Categorized | Student Experience

Deloitte Student Commons Brightens Up and Improves Schulich Building’s Functionality

The Seymour Schulich Building received a facelift over the summer, with renovations completed in time for the Fall semester.

With a priority on enhancing the informal workspaces available in the building, the renamed Deloitte Student Commons on the lower level features a new conceptual layout including new carpeting, new tables and chairs, improved lighting, and new electric outlets.

James McKellar, Professor of Real Estate and Infrastructure and longtime Schulich architect-in-residence, was behind the design and implementation of the new Deloitte Student Commons. He speaks of the enhancements with charm and enthusiasm. “Real estate comes down to personal experiences,” he says. “I don’t think people realize the extent to which their physical environment influences them. Our building symbolizes the culture of our community.”

Every element of the design is about enhancing the experience of the building, while tying together its existing components. Professor McKellar sourced new furniture to match existing furniture so that, even if moved, all pieces would fit together well. Whereas institutional design can sometimes contain locked-down pieces and immobile objects, McKellar recognizes the need for flexibility and mobility to encourage social interaction. He selected new items meticulously and deliberately.  For example, the new carpet on the lower level, brought in from Denmark, was inspired by a memorable walk through the new Seattle Public Library where he first saw this product installed.

Real estate comes down to personal experiences. I don’t think people realize the extent to which their physical environment influences them. Our building symbolizes the culture of our community. -James McKellar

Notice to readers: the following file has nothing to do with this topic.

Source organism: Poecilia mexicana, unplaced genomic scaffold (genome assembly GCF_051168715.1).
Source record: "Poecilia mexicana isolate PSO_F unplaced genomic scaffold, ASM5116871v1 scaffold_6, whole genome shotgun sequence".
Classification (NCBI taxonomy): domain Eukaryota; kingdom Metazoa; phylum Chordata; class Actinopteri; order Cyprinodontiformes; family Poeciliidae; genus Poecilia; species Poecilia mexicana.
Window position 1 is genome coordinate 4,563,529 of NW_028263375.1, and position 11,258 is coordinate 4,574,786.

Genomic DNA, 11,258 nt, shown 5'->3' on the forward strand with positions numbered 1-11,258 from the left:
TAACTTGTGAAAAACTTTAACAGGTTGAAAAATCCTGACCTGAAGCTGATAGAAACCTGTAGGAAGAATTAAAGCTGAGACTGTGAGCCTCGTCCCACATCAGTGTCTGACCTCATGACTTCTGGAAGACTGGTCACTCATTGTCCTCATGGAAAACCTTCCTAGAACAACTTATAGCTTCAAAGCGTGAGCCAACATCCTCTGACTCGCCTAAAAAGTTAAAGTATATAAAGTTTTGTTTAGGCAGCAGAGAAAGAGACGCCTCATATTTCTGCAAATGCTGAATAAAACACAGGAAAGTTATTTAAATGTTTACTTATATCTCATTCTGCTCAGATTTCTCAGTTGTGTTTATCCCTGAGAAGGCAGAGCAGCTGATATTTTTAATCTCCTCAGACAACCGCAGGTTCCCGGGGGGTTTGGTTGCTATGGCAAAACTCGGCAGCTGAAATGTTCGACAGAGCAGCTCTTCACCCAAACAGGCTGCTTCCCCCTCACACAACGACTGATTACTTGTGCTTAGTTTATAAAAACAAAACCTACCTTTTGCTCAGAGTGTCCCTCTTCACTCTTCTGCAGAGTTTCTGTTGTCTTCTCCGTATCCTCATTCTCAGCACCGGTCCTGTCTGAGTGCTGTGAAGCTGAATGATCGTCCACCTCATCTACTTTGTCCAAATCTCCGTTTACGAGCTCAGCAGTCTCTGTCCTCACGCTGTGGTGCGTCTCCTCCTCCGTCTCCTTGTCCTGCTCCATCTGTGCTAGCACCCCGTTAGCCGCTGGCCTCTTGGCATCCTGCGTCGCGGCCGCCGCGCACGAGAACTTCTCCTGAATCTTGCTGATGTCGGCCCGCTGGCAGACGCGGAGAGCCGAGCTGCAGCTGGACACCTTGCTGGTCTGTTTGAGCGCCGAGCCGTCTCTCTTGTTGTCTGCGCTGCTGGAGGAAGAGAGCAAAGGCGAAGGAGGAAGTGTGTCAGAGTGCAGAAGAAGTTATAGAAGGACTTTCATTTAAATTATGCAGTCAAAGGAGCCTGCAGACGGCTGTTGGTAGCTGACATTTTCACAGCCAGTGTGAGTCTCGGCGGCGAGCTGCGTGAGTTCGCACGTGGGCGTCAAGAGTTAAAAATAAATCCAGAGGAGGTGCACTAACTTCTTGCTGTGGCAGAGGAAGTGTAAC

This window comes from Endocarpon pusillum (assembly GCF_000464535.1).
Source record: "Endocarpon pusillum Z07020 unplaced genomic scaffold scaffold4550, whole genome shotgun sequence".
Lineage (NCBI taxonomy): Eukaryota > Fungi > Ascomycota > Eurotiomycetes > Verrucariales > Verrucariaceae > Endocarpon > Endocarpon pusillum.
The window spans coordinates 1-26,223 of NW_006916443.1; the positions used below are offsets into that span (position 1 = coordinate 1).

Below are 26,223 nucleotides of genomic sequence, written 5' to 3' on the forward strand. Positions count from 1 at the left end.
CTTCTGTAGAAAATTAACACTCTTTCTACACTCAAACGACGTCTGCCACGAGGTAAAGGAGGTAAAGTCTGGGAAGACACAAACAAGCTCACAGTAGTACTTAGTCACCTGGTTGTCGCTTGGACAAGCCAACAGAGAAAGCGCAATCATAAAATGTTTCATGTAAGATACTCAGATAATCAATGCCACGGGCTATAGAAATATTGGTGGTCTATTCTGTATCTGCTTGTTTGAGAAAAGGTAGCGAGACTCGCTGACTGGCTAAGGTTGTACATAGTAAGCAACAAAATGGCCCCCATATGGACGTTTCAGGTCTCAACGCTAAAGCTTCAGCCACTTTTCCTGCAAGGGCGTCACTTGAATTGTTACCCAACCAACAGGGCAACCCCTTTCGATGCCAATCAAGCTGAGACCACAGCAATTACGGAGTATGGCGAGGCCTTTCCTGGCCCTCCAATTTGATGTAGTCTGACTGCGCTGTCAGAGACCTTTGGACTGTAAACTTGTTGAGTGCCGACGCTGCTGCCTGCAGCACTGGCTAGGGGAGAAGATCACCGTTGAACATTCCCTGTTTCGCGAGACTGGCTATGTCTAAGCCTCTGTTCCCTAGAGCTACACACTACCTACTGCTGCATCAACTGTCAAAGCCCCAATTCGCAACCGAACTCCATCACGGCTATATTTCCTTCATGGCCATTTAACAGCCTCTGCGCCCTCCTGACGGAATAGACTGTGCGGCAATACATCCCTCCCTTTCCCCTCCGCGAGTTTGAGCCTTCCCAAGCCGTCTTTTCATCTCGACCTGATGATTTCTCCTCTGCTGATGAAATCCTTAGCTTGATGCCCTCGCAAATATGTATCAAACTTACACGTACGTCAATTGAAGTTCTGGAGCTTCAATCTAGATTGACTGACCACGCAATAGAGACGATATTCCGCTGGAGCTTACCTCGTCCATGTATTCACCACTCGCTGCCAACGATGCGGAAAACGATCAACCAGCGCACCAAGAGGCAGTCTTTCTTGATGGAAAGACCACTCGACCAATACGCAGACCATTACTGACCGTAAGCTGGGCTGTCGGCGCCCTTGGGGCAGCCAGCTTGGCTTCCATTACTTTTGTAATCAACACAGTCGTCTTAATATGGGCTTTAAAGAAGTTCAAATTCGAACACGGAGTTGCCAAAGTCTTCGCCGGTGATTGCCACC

Some of the artistic elements of the project were a family affair, with McKellar’s wife Clelia Iori – a fellow renowned architect – and her business partner Eunice Chang creating the design of the graphics in the basement and the carpet patterns.

Bringing together aesthetics and ergonomics, the renovated spaces feature a combined total of 62 power outlets (44 of them newly installed) and improved lighting. Of all the success factors, one is particularly meaningful to McKellar, reflecting that, “success is when people enjoy and use the space.”

The renovations to the Deloitte Student Commons were made possible through a generous donation from the Deloitte Foundation. In late Fall, the School looks forward to welcoming Deloitte colleagues and our alumni family back to campus to celebrate the completion of the Deloitte Student Commons.

The renovated Deloitte Student Commons (above); “Under Construction” (below)

The renovated Deloitte Student Commons: group work space with large and small tables

To complement the major renovations on the lower level, other building enhancements have been made over the summer as well, contributing to an improved student experience:

  • A brand new student lounge on the second floor is intended to improve use of an area that has been under-utilized, with an increased number of tables, chairs, and 20 total plug-ins (16 of them newly installed)
  • The Schulich Courtyard Collaboration Space (CCS) has been furnished with two park benches, the 2013 Master’s-Level Class Gift to the School
  • Seven new specialty Bloomberg Terminals have been added in lab S336, for access to the Bloomberg Professional® service application (four additional units have also been added in the Bronfman Library)
  • Computer lab S336 has had hardware and software upgrades to all new computers, faster processors, and Windows 7. In addition, GoPrint software has been replaced by PaperCut software to make it easier for students to purchase printing services in lab S336 and print wirelessly in the lab
  • Classrooms S235 and S335 have had hardware and software upgrades to all new computers, faster processors, and Windows 7

 

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